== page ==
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Valentine’s Day is just a few days away and I’m excited to go to dinner with my husband. We have been married for 14 years and together for 17 years this year. I included a photo from our wedding so you can see how young, rested, and thin we were before kids 🙂

In the last few weeks, many clients have had questions about Trust Protectors. Many of my trust include Trust Protector provisions. What does it mean and who is the Trust Protector – please read the article below to find out and learn more.

What Is a Trust Protector?

Traditionally, the three roles that must be filled when setting up a trust are the settlor (also called a grantor, trustor, or trustmaker), the trustee, and the beneficiary. All three roles are necessary to create a trust that functions properly. Although it is relatively common to use trust protectors in foreign asset protection trusts, a trust protector is a fairly new role in trusts drafted in the United States for estate planning purposes. However, as the number of trusts designed to last for generations grows, estate plans need more built-in flexibility. Putting trust protector provisions in a trust ensures that your intentions for creating the trust are fulfilled despite changing law or circumstances.
How Is a Trust Protector Selected?

A settlor may select as a trust protector any individual or group of individuals, such as family members, business associates, friends, attorneys, accountants, or other professional advisors. The naming of a trust protector may be specific, such as “my neighbor John Doe,” or general, such as “a CPA selected by the majority of the owners of the [ABC CPA Firm].” The settlor provides for and selects a trust protector in the trust agreement. 

In most of my trusts at Varela Law, I draft and review with clients that if a trust protector is needed (for example, because everyone named as a possible trustee has passed away) then the court can name a trustor protector. 
Who Makes a Good Trust Protector?

Because of the many and varied powers that a trust protector can hold, you should name a trust protector who has attributes, knowledge, or skills suitable for the responsibilities of the role.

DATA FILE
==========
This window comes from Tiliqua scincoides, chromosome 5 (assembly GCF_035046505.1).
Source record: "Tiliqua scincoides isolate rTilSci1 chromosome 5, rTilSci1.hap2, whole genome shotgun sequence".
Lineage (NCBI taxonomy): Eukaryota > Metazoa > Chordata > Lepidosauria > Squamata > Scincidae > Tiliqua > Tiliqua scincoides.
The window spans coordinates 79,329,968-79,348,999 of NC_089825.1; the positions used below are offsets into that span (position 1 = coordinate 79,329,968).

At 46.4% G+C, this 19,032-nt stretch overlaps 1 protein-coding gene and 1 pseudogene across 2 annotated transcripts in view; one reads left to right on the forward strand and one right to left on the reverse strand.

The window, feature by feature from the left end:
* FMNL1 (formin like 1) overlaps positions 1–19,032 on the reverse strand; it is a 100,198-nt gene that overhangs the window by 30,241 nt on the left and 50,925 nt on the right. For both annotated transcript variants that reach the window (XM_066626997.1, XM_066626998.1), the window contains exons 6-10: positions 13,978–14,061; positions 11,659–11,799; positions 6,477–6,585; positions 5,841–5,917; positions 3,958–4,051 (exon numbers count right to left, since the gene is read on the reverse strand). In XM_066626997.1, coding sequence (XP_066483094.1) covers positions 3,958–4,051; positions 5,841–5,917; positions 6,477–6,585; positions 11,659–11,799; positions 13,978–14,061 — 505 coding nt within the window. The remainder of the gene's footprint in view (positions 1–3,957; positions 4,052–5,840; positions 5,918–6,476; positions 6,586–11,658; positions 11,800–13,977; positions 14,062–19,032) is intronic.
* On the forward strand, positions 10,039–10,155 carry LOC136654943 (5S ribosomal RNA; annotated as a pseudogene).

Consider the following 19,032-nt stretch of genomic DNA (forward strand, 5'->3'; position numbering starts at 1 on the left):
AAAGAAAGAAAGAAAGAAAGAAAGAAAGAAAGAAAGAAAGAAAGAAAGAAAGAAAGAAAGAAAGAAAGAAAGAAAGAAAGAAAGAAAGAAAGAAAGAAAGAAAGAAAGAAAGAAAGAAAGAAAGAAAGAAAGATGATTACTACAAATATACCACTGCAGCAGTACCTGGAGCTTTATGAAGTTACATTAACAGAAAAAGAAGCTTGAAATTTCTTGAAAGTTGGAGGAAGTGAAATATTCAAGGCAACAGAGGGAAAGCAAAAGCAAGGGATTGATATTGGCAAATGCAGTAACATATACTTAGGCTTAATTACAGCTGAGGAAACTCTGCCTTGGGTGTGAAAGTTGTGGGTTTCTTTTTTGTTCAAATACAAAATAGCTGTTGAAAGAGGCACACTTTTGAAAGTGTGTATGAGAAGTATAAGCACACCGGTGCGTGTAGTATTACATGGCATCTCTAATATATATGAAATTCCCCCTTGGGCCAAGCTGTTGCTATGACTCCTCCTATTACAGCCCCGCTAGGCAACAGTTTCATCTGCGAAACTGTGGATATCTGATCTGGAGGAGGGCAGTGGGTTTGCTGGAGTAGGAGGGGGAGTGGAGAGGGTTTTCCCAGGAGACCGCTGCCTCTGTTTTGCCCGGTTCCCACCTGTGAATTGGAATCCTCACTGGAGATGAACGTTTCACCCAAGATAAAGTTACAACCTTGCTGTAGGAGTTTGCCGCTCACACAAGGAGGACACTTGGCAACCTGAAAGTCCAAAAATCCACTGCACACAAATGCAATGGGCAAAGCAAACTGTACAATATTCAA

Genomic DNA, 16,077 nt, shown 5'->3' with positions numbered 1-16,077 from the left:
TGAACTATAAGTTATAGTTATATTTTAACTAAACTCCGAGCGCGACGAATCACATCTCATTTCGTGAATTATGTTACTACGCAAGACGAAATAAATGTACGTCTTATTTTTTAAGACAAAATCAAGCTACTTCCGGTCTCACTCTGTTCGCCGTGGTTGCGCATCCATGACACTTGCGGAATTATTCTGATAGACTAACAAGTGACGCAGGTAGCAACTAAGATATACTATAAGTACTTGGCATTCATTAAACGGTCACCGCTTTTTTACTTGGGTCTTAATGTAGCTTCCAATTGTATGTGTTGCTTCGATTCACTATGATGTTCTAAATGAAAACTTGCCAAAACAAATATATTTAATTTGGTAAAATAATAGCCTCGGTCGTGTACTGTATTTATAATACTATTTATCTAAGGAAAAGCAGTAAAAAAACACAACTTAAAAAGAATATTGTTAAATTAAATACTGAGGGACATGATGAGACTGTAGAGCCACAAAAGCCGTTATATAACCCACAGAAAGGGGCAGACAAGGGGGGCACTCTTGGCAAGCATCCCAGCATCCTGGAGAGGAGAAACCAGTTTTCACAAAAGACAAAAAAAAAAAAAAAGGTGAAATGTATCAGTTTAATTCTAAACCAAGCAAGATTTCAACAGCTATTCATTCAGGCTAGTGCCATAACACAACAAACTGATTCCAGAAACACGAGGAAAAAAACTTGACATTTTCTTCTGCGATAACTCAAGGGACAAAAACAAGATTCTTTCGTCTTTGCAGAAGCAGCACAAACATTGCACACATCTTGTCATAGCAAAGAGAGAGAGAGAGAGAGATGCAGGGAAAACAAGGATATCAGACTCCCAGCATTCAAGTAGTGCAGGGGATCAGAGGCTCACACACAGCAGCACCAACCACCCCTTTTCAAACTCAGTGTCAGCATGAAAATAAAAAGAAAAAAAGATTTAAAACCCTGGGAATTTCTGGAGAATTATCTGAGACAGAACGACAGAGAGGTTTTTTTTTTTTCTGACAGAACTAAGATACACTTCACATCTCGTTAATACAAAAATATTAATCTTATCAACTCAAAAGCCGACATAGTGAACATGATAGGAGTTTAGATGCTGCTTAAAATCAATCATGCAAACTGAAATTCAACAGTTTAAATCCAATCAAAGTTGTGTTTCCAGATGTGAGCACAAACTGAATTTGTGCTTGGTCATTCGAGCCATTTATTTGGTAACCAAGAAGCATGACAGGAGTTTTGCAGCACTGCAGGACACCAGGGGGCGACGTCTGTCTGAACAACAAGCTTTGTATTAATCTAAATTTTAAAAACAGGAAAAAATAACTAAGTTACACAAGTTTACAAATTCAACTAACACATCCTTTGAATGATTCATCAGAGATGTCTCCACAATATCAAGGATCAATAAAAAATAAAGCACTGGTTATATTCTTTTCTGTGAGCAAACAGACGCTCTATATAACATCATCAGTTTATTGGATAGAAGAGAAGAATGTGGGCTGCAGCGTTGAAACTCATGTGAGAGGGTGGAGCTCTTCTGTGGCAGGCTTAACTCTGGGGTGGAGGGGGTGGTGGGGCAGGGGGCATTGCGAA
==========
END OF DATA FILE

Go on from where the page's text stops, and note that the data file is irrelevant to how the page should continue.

At Varela Law, most of the trusts say the court can appoint a trust protector and it must be a professional or corporate trustee or fiduciary. 
Reasons for Including a Trust Protector in Your Trust-Based Estate Plan

There are several reasons to include a trust protector in your trust-based estate plan:

  • Trust protectors offer increased flexibility and peace of mind. The administration of a perpetual trust that may last for generations can be a daunting task because no one knows what the future may hold. Including trust protector provisions in your trust agreement can ensure that your trust achieves your goals despite changing circumstances and laws.
  • Trust protectors can provide additional oversight and support for a trustee. A trust protector can ensure that a trustee is properly administering the trust and carrying out the trust’s purposes. If needed, a trust protector can also help a trustee correctly interpret trust provisions and address changes in the law or beneficiary circumstances. 

Does Every State Allow Trust Protectors?

State law varies in its treatment and classification of, and guidance for, trust protectors. Though many states have adopted a uniform set of laws governing trust protectors, or a modified version of these uniform laws, other states have not addressed trust protectors at all. It is important to consult an attorney familiar with your state’s laws to understand whether trust protector provisions are right for you and your goals. Thankfully, California law does allow for trust protector provisions. 
Please contact us at 714-451-5766  to learn more about naming a trust protector and discuss whether it is a good idea for you. We are happy to answer any questions you may have and help you craft an estate plan that is perfect for you and for your loved ones.